After the tight and twisting streets of Monaco, F1’s first transatlantic trip of the season changes the game completely – taking us to Montréal’s high-speed, hard-braking Circuit Gilles Villeneuve.
The track on the Île de Notre Dame, where speeds top 300 km/h (186 mph) on numerous occasions, is the toughest of the season on brakes. The notorious ‘Wall of Champions’ final chicane, for example, sees drivers slowing from 320 km/h (200 mph) to 150 km/h (93 mph) in just 1.6 seconds.
It’s tough on cars and tough on drivers, failures and mistakes are common and 10 of the last 17 races in Canada have seen one or more safety car intervention. It’s set to be another classic.
Off track, F1’s progress towards a re-imagined, even more thrilling spectacle continues, and as Formula 1’s Sporting Director Steve Nielsen reveals, the most intensive fan research ever conducted in the sport is asking fundamental questions about the future shape of the sport, and leading to some fascinating potential solutions.
We also bring you the weekend’s key stats, including more records in the offing for Hamilton and also for Kimi Räikkönen.
Formula 1’s motorsport department in working with the FIA to define the future of the sport beyond 2020, and F1 Sporting Director Steve Nielsen believes it’s time to ask some fundamental questions about the format of the sport
Formula 1 has built up an all-new motorsport department under Ross Brawn, what’s your role in that set-up?
My role is Sporting Director. It’s a post that didn’t exist before, but then neither did the motorsport department as whole!
I think it’s no secret that in the past Formula 1 was somewhat reactionary in terms of the future shape of the sport. There were certainly occasions when regulations were rushed through as a result of something negative happening and in some cases very little research was done in advance of sporting decisions made within Formula 1.
That has changed and the idea of F1’s motorsport department is that it’s a research facility and as part of that my job is to think about sporting regulations – to consider ways to make the sport more exciting on track, perhaps a little bit cheaper and a little bit easier to understand. That’s my primary role: forward planning and looking ahead at the structure of the 2021 regulations.
You mention that as a primary role. Is there a secondary aspect?
Over the past 18 months or so Formula 1 has grown very quickly. Originally Formula 1 had about 10 or 12 people going to races but now we have about 40, with whole departments travelling to races.
In my previous life I was team manager at several F1 teams and while it’s not my primary task, in the short term, I’m also involved in getting us properly structured at the track. We now have a number of people who are not familiar with motorsport and so it’s a little bit about educating people on what is and what is not possible at tracks, with on-track activity being the priority.
Your role now in helping to shape the future of the sporting regulations is quite different to how you maybe have looked at those rules in the past as a team manager. Where once you were seeking loopholes now you’re having to think about the bigger picture.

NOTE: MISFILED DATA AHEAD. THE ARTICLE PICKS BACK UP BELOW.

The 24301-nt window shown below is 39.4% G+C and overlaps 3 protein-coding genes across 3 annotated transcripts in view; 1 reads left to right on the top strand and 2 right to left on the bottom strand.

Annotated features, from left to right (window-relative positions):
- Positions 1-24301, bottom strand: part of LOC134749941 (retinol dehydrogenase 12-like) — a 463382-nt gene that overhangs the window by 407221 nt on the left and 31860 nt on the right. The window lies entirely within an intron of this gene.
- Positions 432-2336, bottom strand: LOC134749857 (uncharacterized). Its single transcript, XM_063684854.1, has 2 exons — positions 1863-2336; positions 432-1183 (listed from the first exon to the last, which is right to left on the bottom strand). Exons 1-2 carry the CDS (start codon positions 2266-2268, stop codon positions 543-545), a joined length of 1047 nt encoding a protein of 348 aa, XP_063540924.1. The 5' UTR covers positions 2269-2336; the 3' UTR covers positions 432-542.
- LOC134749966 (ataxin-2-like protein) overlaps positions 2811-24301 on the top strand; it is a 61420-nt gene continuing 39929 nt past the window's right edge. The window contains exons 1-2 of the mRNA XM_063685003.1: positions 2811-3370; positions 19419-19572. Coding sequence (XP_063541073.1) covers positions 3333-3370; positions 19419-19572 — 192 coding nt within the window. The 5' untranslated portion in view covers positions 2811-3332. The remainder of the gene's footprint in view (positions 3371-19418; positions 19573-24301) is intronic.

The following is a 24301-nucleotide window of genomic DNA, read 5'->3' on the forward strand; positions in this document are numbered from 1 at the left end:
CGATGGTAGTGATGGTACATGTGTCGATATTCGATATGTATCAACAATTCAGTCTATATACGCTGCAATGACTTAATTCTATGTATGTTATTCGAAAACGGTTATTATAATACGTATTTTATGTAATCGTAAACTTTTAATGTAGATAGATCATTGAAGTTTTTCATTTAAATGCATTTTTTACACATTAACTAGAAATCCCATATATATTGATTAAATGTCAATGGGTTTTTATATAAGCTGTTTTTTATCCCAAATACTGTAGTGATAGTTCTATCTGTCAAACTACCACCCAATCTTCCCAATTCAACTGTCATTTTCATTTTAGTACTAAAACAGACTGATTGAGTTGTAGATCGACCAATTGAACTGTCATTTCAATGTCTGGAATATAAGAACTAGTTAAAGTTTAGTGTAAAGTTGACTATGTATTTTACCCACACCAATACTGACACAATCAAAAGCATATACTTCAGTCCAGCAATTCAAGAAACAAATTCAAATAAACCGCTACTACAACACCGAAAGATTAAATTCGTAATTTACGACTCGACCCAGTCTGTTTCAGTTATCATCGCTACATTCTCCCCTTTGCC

Exactly. I’m very familiar with the sporting regulations because they were my stock in trade as a team manager. You spend hours and hours gazing at them trying to find ways to benefit from the wording and trying to understand what to do in certain situations. My role now is not about finding loopholes, it’s looking at the sporting regulations and shaping them to make the sport more interesting, better for the broadcasters and better for the viewer.
How difficult is to get the teams on board with changes? Isn’t it notoriously difficult to establish consensus in Formula 1?
You’re right, it is. All teams are super-competitive organisations, and having been part of that process until recently, when you work for a team you are not concerned with entertainment, you just want to win or be as competitive as you can be. That will always be, and should always be, their focus. It’s unrealistic to expect them to worry too much about the show, if in doing so it affects their own performance.
So, it falls to us in partnership with the FIA to ensure that we have a set of regulations that ensure that we have a good show and a competitive championship, and so far I think that is happening.
How is the process of defining those future regulations going?
Well, one of the things we are actively engaged in is a huge amount of fan research. It isn’t completed yet, but what we want to know is what fans really want from Formula 1, from avid fans to people who don’t really engage with the sport, what they like, what they don’t like and what would make them watch more. The scale of this research has never been done in the sport before and it will have a big impact on how F1 is shaped for the future.
There are some fundamental questions being asked, of all of us, as well as fans. For example, we’re asking about what kind of weekend format we should be pursuing; how much free practice should there be; how many races should we have; should there be more than one Formula 1 race on a weekend, what should qualifying be? We have our own ideas but we want to gauge opinion, as many opinions as possible.